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    ABSTRACT: The literature on prenatal cocaine exposure is unclear whether immediate postpartum effects on the infant are transient, related to either acute toxicity of cocaine, or to a withdrawal effect as cocaine is metabolized, or whether they might persist. This prospective, longitudinal study was designed to test the hypotheses that newborns urine-positive for cocaine metabolites, compared to those exposed but urine-negative, and to nonexposed controls would (1) have poorer neurobehavioral scores (toxicity effect) and (2) worsen or demonstrate less improvement over the first week (withdrawal effect). We approached over 2500 pregnant women designated to deliver at our referral hospital from public health clinics; 85% consented to participate in a longitudinal study. We excluded women <18 years old with major chronic illness and prenatal drug use except cocaine, marijuana, alcohol and tobacco. From positive urine toxicologies or admissions in private, thorough interviews, 154 were identified as prenatal cocaine users; 154 were selected from noncocaine users matched on socioeconomic status (SES), race, parity and location of prenatal care (that related to perinatal risk), for a total sample size of 308. Included in this article are the 155 surviving infants who were full-term, delivered vaginally and were well and available for testing over the first week postpartum. Infant urine specimens were collected, and neurobehavorial testing was performed by certified, blinded examiners using the Neonatal Behavioral Assessment Scale on days 1, 2-4 and 5-7 postpartum. In toxicity analyses, controlling for amount of prenatal drug exposures, only autonomic regulation demonstrated significant overall and cocaine drug group effects. Urine-positive newborns had the poorest scores (i.e., more startles, tremors). However, given that planned comparisons were not significant, these data provided little support for acute toxicity effects. In withdrawal analyses, only one significant change over time varied among exposure groups. Those infants exposed and positive for cocaine metabolites increased their scores on regulation of state on days 2-4 and decreased them on days 5-7 (when withdrawal might be evident). However, their scores on days 5-7 were not significantly lower than their initial scores, nor different from the days 5-7 scores of the exposed negatives or control infants, lending little support for withdrawal effects. Our data support those of other controlled studies in failing to demonstrate devastating early effects of prenatal cocaine exposure. They add to our understanding that effects observed do not appear to be related to acute toxicity nor to cocaine withdrawal. The uncertainty of persistent effects of cocaine exposure warrants long-term follow-up.
    Neurotoxicology and Teratology 09/2001; 23(5):399-411. DOI:10.1016/S0892-0362(01)00166-0 · 3.22 Impact Factor
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    • "The authors statistically controlled for other drug exposures. While controlling for confounding variables, King et al. (1995) found neurobehavioral abnormalities (increased jitteriness, hyperactive moro response, and excessive sucking) on day 1 and 2 of life using the standardized Finnegan method for evaluation among 39 term or near term infants prenatally cocaine-exposed. The authors suggested these results were consistent with withdrawal. "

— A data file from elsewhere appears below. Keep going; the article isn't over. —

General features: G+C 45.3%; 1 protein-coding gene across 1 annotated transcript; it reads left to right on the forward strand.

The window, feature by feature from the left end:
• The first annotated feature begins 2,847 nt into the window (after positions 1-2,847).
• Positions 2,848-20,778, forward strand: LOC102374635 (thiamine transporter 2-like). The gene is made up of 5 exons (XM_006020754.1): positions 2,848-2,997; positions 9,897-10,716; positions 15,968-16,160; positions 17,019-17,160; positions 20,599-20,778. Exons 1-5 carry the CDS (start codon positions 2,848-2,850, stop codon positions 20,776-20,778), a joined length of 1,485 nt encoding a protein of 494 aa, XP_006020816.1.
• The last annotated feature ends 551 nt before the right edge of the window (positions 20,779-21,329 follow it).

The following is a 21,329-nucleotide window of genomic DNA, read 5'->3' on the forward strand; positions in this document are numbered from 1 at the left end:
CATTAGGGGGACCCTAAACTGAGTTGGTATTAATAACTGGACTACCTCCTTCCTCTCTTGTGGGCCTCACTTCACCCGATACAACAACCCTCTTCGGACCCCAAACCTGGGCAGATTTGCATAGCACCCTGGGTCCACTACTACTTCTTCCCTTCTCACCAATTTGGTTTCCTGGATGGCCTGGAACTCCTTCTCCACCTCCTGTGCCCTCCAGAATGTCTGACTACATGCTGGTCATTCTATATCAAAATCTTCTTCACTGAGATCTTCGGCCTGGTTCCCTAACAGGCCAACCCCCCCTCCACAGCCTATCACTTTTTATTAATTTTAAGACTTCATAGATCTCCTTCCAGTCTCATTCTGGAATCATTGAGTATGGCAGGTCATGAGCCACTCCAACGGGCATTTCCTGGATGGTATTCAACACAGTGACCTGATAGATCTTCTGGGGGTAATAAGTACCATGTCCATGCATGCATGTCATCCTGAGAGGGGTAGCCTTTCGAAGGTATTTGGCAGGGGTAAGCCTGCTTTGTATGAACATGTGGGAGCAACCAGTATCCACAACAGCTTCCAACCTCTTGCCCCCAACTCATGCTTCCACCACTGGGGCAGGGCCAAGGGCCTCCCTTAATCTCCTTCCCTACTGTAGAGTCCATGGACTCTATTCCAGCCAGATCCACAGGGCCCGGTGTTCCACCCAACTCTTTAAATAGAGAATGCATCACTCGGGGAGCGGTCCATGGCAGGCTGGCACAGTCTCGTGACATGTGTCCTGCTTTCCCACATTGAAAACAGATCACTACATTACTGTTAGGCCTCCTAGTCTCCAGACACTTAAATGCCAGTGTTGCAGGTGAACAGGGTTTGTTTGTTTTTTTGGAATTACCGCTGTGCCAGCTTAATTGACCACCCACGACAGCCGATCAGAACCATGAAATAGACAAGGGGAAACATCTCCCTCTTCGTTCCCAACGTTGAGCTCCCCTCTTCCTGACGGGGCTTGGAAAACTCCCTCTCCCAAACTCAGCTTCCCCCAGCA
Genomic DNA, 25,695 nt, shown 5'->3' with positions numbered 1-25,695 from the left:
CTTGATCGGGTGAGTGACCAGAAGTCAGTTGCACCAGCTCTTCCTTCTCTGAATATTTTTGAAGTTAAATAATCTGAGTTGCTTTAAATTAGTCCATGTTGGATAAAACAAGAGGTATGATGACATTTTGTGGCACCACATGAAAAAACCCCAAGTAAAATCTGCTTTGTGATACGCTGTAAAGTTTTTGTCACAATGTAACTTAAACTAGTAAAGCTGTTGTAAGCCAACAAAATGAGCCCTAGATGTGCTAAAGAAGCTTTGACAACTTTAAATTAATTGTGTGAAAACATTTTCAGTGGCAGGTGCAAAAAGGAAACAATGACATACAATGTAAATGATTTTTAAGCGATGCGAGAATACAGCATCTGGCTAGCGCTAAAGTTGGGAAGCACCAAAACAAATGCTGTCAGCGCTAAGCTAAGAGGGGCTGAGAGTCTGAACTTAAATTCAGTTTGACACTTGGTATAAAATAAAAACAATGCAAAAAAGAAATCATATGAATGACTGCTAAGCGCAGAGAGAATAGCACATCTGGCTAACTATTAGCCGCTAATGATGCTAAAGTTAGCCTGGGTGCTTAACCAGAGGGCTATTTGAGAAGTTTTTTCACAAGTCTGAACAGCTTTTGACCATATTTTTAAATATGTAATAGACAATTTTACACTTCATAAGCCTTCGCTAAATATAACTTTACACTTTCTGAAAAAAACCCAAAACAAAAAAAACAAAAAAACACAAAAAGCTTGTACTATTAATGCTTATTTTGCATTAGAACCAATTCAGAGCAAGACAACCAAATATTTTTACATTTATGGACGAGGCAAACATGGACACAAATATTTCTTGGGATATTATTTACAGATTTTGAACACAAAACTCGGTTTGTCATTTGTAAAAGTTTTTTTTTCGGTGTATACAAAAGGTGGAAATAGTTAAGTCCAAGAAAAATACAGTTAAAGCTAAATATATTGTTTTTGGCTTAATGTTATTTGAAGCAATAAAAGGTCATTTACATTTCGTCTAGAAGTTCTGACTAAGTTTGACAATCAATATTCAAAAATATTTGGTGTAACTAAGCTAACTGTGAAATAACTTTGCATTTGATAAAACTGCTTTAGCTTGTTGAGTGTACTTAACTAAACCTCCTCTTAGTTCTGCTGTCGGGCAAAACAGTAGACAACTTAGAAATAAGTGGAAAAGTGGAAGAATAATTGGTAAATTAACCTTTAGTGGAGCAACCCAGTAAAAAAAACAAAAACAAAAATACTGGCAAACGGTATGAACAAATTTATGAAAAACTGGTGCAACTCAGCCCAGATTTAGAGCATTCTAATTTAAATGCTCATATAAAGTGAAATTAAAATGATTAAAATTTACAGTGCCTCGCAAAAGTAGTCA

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    ABSTRACT: Maternal cocaine use during pregnancy continues to be of great concern for health care professionals. Research in this area has increased as investigators examine the effects of prenatal cocaine exposure in the infant/young child. This paper will critically review the literature, identify the primary care needs of infants and young children with a known history of prenatal cocaine exposure, and present guidelines for the primary care practitioner to monitor the infant's physiologic and developmental sequelae during the first 3 years of life. Findings in the literature demonstrate inconsistencies in regard to the physiologic and developmental outcomes of infants/young children prenatally exposed to cocaine. Further research is warranted, as it is evident from studies that not all investigators are controlling for confounding variables such as poly-drug use, which is necessary in isolating cocaine's effects. Subtle effects, however, have been reported from well-controlled studies and, thus, particular attention needs to be paid to early identification and interventions by primary care practitioners to prevent negative health outcomes. The guidelines proposed assist the practitioner with a thorough and focused approach to assessing the physiologic and developmental effects that are currently known to occur in the infant/young child prenatally exposed to cocaine.
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    Journal of Obstetric Gynecologic & Neonatal Nursing 08/1997; 26(5):595 - 603. DOI:10.1111/j.1552-6909.1997.tb02163.x · 1.20 Impact Factor